The Spanish Tragedie
The Baron's Men make this revenge drama by one of Shakespeare's contemporaries an absolute joy to behold
Reviewed by Stacy Alexander Evans, Fri., Nov. 1, 2013
The Spanish TragedieCurtain Theatre, 7400 Coldwater Canyon Dr.
Through Nov. 9
Running time: 2 hr, 30 min
Although stagings of most Shakespeare plays consistently draw crowds, audiences may be hesitant to take a chance on the Bard's less celebrated contemporary, Thomas Kyd. In this case, that would be a real shame as the production of Kyd's The Spanish Tragedie by the Baron's Men is an absolute joy to behold. Nestled in the woods and aglow with torchlight, productions at the Curtain Theatre on Richard Garriott's West Austin estate afford audiences the opportunity to experience Elizabethan drama with all five senses.
There really is something for everyone here. Academics will delight in tracing the origin of Shakespeare's Hamlet through this precursor, which also features a play within a play. Kyd's drama, like Shakespeare's, is a story of revenge – though in Kyd's, it's a father avenging the death of his son. Those who simply want to be entertained will find plenty of comic relief here. Most notable in this realm are the Viceroy of Portugal (well-played by Julio Mella, whose elastic expressions exhibit a remarkable range) and Ameer Mobarak's foppish but adorable Balthazar.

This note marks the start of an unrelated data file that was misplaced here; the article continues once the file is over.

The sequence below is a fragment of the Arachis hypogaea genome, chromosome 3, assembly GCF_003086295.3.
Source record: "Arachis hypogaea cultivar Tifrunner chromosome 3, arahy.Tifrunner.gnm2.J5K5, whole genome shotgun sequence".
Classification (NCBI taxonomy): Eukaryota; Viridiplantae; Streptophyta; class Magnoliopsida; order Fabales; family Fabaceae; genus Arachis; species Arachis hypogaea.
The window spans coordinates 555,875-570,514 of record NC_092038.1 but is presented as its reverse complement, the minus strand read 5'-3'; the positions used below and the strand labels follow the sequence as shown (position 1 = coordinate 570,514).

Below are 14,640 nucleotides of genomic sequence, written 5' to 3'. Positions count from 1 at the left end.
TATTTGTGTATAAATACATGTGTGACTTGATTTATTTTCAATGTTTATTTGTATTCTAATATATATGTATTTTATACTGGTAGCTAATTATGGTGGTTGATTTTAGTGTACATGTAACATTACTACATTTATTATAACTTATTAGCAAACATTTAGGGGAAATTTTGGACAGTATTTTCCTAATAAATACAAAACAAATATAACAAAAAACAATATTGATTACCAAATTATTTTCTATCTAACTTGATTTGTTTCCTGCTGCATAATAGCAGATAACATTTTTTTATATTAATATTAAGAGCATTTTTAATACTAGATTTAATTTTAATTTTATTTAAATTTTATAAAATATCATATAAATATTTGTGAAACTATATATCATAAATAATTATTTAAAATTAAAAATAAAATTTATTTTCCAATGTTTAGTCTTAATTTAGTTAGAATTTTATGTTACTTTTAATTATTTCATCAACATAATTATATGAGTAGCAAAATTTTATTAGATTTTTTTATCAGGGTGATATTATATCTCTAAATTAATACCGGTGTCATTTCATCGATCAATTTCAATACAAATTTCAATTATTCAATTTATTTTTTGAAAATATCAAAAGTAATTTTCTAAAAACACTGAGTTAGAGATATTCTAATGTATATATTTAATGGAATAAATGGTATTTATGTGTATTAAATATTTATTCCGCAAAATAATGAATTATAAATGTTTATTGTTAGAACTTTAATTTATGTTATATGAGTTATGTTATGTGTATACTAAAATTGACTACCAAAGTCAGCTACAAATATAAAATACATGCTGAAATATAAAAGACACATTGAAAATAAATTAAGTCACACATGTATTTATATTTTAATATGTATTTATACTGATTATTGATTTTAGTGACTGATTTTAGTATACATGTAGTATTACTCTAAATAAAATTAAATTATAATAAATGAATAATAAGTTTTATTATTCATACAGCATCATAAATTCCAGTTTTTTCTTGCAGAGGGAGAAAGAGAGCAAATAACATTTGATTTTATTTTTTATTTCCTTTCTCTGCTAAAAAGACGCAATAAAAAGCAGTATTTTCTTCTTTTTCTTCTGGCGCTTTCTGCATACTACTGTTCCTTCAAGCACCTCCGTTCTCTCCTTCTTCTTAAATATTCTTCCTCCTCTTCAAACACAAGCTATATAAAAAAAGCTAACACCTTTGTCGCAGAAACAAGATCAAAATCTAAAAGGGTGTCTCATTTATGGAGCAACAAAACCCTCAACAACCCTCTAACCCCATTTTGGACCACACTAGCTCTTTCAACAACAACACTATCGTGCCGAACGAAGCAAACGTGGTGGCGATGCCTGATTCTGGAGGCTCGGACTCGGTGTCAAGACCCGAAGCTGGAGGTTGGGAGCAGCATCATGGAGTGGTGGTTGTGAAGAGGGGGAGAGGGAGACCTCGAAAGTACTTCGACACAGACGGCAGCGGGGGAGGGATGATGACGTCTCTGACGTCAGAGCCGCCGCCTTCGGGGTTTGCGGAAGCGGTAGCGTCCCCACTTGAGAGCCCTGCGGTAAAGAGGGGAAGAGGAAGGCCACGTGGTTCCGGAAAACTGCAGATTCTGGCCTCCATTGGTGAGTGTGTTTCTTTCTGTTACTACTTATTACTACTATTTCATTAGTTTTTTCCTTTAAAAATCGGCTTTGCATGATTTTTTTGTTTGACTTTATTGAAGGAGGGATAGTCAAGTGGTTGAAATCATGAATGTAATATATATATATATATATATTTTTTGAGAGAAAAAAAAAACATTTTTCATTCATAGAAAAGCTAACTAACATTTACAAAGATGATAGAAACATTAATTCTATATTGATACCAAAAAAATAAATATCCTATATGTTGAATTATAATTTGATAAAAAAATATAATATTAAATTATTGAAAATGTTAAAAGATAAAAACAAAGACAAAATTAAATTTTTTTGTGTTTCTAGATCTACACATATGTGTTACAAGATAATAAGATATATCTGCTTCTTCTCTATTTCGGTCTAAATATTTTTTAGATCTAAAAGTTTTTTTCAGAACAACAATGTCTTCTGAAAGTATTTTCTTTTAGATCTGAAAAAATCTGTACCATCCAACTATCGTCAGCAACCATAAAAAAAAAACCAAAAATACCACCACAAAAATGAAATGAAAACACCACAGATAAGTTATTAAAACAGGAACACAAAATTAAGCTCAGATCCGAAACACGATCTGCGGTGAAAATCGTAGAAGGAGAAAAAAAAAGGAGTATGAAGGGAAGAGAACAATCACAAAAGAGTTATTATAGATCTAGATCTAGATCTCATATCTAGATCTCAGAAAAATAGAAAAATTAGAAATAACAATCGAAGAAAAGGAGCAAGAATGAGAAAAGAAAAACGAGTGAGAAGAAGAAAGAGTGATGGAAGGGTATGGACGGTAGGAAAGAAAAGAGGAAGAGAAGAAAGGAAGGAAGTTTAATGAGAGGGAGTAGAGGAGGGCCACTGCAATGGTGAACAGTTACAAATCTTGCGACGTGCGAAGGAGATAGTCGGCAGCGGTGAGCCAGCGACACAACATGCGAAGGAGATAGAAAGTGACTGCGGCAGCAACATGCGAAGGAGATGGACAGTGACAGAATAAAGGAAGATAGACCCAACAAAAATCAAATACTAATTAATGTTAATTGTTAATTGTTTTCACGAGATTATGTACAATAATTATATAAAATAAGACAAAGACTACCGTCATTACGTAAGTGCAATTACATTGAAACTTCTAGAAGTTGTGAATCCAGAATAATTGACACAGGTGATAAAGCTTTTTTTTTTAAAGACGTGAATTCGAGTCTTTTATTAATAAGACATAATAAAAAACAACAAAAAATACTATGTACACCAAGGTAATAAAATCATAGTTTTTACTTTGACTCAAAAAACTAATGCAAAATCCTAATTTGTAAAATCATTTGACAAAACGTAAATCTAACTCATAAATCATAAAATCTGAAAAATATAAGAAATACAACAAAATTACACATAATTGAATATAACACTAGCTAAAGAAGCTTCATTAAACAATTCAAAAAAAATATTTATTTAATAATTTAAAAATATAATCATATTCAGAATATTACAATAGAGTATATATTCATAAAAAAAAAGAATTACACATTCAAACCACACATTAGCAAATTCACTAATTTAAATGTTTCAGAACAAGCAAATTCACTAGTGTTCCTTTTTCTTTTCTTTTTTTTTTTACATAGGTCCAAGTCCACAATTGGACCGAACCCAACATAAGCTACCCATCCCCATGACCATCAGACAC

Mobarak calls to mind the iconic Sacha Baron Cohen as Borat starring in La Cage Aux Folles. In fact, a handful of celebrity doppelgängers are on hand here, including Casey Jones, who's channeling Johnny Depp as the hypnotic Don Andrea, and Gabe Diehl, whose Lorenzo embodies the intensity more than the actual visage of a young Willem Dafoe. Diehl's baritone is perfectly suited to speaking Kyd's words, and his cheekbones could cut through steel as if it were butter.
Even if the costuming wasn't as exquisitely beautiful as it is, Diehl and his fellow players Joanna Casey (Proserpine), Ben McLemore (Horatio), and Rachel Steed-Redig (Bel-Imperia) make up some of the most physically beautiful actors one can expect to see on Austin stages.
The Original Practice approach employed by the Baron's Men adds to the magic of the evening, with period instruments such as the harp and recorder providing live music and actors interacting with audience members directly as they would have in Elizabethan times. Jennifer Fielding's Death is an intimidating but not unwelcome diversion as she weaves through the audience and perches like a gargoyle on wooden benches in the galleries. The decision to have female actors double as male characters is a nice twist and maintains the gender-bending spirit of 16th century drama.
End your evening with a substantial spread of meat, cheeses, and chocolates called a ploughman's lunch, and you have the makings of a unique date night or, if your kids are mature enough, a family outing that will feed your family's soul like Disney on Ice never will.